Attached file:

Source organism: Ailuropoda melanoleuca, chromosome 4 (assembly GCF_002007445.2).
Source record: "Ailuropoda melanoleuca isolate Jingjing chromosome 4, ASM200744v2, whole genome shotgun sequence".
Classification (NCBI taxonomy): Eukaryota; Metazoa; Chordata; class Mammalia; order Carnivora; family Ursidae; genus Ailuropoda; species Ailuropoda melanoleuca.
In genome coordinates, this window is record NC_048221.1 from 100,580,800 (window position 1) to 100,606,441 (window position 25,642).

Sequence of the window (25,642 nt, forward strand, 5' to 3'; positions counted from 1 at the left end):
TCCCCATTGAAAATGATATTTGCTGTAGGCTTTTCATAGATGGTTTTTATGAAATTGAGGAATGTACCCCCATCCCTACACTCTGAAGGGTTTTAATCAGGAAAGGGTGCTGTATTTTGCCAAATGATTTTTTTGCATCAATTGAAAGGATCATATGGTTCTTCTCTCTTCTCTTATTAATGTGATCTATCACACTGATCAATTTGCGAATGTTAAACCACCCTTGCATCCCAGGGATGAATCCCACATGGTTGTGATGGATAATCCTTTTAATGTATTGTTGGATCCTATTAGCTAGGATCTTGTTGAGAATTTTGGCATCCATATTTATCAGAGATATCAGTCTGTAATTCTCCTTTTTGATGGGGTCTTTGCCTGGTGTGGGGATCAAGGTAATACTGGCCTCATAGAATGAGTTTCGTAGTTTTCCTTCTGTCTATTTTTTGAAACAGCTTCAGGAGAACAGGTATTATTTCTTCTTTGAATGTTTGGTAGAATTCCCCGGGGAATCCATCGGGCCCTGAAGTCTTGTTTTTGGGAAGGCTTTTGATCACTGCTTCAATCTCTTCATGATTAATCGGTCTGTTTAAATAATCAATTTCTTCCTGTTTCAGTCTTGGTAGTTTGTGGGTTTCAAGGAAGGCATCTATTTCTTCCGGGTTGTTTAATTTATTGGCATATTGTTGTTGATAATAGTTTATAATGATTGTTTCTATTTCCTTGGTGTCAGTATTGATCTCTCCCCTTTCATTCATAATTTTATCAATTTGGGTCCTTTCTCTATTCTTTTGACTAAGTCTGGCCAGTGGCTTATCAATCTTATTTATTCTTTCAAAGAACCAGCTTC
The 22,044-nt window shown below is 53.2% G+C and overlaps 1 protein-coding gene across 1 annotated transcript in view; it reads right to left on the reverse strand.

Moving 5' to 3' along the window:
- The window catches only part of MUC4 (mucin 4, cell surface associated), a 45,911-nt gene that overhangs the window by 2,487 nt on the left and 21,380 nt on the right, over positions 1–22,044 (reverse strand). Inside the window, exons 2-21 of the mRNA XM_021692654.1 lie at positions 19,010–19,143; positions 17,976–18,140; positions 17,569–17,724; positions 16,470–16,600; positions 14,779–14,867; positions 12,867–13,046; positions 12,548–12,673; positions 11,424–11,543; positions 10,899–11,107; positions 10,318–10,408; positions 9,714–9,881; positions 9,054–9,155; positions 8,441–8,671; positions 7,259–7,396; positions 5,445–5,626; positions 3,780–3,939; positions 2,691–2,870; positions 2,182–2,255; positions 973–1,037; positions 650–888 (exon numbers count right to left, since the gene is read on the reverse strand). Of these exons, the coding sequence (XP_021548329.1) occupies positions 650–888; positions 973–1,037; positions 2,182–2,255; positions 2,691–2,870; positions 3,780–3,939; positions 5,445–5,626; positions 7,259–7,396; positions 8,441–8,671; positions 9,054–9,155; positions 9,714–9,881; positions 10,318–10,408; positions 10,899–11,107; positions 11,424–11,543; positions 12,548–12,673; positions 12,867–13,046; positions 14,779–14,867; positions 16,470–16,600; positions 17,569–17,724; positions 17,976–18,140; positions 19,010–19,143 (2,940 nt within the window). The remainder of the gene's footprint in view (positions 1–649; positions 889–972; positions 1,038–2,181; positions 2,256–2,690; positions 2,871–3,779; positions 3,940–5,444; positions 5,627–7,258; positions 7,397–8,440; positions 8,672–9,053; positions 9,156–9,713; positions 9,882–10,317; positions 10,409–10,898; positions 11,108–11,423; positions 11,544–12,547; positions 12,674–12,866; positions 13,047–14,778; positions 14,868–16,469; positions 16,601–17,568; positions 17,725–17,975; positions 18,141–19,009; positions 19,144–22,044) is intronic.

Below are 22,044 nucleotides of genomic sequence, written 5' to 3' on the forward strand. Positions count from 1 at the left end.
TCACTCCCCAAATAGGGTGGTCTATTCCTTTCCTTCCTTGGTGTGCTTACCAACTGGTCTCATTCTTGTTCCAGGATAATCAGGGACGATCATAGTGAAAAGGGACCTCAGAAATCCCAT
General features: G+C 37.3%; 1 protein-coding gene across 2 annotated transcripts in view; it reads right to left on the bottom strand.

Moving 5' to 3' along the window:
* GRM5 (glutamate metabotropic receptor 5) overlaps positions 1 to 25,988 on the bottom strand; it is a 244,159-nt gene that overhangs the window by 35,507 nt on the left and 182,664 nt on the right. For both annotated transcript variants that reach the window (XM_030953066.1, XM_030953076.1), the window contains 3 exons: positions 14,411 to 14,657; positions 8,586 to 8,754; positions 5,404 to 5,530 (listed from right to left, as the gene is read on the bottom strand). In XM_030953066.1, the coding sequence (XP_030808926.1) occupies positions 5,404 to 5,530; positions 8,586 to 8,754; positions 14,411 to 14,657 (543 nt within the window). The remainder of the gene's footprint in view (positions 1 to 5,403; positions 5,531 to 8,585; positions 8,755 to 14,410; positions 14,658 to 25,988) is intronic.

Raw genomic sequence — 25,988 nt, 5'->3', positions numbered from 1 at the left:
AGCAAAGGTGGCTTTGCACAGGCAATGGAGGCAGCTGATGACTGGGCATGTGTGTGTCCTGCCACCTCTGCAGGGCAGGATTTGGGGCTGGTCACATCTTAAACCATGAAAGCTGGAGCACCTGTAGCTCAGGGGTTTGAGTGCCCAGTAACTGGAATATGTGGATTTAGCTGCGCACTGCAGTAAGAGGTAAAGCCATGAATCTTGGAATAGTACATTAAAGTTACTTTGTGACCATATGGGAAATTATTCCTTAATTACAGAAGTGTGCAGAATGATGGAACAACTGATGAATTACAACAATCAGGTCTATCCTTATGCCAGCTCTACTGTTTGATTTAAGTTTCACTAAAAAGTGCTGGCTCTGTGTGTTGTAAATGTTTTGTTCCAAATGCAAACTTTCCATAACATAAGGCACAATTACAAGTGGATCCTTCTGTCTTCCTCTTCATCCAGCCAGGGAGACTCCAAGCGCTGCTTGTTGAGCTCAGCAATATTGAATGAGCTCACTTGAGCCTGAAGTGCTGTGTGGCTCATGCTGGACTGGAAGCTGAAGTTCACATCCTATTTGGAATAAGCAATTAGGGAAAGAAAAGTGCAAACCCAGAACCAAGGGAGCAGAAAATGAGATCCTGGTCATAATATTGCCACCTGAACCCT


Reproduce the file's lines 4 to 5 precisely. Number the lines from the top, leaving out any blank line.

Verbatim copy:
In genome coordinates, this window is record NC_048221.1 from 100,580,800 (window position 1) to 100,606,441 (window position 25,642).

Sequence of the window (25,642 nt, forward strand, 5' to 3'; positions counted from 1 at the left end):